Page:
Anti-war vigil in Glenwood draws 50 on Iraq anniversary
Vail, CO Colorado
Post Independent Staff
GLENWOOD SPRINGS, Colorado ” The candles in their hands illuminated some of the sadness on their faces.
About 50 people from the area huddled inside Centennial Park in downtown Glenwood Springs for a peace vigil Wednesday to honor the almost 4,000 American soldiers and the untold thousands of Iraqi civilians who have died in Iraq since the war started five years ago.
Barbara Orcutt, 54, a substitute teacher at Glenwood High School, said she came to the ceremony because she loves her country, but “believes this war is wrong.”
“I think this country has come a long way in supporting the soldiers, while still disagreeing with this war,” said Orcutt, who was with her husband, Allen Orcutt, 64, a Marine who served in Vietnam from 1968 to 1969.
The Glenwood Springs vigil, organized by the Roaring Fork Peace Coalition, was one of many events across the country that marked the fifth anniversary of the U.S. invasion of Iraq. Anti-war protests were scheduled in Washington, D.C., where demonstrators vowed to block the entrance to the Internal Revenue Service and to disrupt the offices of lobbyists who represent military contractors and oil companies profiting from the war.
College students from New Jersey to North Dakota planned walkouts, while students at the University of Minnesota vowed to shut down military recruiting offices on campus.
At the Glenwood Springs peace vigil, however, the names of fallen Colorado soldiers, along with a special fact about them, were read. The names of dead Iraqis were interspersed among the recited names of the soldiers. Candles in paper bags lined the park.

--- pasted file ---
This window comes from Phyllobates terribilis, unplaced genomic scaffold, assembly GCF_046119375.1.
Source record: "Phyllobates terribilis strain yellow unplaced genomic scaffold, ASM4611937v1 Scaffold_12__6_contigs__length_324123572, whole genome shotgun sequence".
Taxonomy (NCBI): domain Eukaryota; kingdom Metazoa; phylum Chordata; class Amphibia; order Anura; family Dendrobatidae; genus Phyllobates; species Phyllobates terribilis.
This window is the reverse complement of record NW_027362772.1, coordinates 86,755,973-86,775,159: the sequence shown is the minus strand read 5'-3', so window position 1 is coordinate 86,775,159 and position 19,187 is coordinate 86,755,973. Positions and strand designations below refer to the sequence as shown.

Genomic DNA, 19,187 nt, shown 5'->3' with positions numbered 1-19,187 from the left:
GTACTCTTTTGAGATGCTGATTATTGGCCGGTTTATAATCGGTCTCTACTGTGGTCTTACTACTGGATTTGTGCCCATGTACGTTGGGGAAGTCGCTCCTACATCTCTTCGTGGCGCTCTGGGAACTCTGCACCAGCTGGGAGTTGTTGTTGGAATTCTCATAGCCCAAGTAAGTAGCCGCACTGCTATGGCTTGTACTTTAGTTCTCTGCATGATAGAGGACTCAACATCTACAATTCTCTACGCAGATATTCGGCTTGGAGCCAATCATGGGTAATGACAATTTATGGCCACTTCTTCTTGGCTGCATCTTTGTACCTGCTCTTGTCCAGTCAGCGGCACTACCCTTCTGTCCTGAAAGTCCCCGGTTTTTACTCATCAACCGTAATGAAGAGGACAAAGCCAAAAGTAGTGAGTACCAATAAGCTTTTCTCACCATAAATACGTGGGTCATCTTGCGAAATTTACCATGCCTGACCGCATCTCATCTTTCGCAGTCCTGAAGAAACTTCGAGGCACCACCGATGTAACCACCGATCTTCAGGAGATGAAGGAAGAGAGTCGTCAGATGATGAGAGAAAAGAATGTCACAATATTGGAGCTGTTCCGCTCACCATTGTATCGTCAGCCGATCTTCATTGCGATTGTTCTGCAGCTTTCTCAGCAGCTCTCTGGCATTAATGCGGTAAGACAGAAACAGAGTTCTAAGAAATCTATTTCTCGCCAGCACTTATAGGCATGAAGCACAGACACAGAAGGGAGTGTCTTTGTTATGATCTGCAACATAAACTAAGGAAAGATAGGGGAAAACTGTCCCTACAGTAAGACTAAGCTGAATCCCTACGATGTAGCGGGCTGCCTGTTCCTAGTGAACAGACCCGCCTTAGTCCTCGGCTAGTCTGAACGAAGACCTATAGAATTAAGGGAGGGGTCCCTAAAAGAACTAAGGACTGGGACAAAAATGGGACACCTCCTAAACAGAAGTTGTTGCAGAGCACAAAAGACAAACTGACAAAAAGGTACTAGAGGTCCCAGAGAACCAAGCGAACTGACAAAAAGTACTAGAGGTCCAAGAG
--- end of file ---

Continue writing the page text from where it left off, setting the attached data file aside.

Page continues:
“We thought this would be a nice opportunity for people to acknowledge the sacrifices of our service people and the sacrifices of Iraqis,” said Sue Gray, 51, a Carbondale architectural drafter and one of the organizers of the Wednesday vigil.
The Iraq war has been unpopular both abroad and in the United States, although an Associated Press-Ipsos poll in December showed that growing numbers think the U.S. is making progress and will eventually be able to claim some success in Iraq.
The findings, a rarity in the relentlessly unpopular war, came amid diminishing U.S. and Iraqi casualties and the start of modest troop withdrawals. Still, majorities remain upset about the conflict and convinced the invasion was a mistake, and the issue still splits the country deeply along party lines.
“I have seen my friends go over and come back destroyed,” said Worth Carroll, 24, who works at an area animal shelter. “It is an unjust war and a shame.”
Many at the vigil shook their heads in disbelief and anger at how long the war has lasted.
“I can’t believe it has been so many years, and we haven’t been able to stop it, besides our best efforts,” Gray said. “More people are getting frustrated, and want a way to express their frustration and anguish over the war.”
The Associated Press contributed to this report
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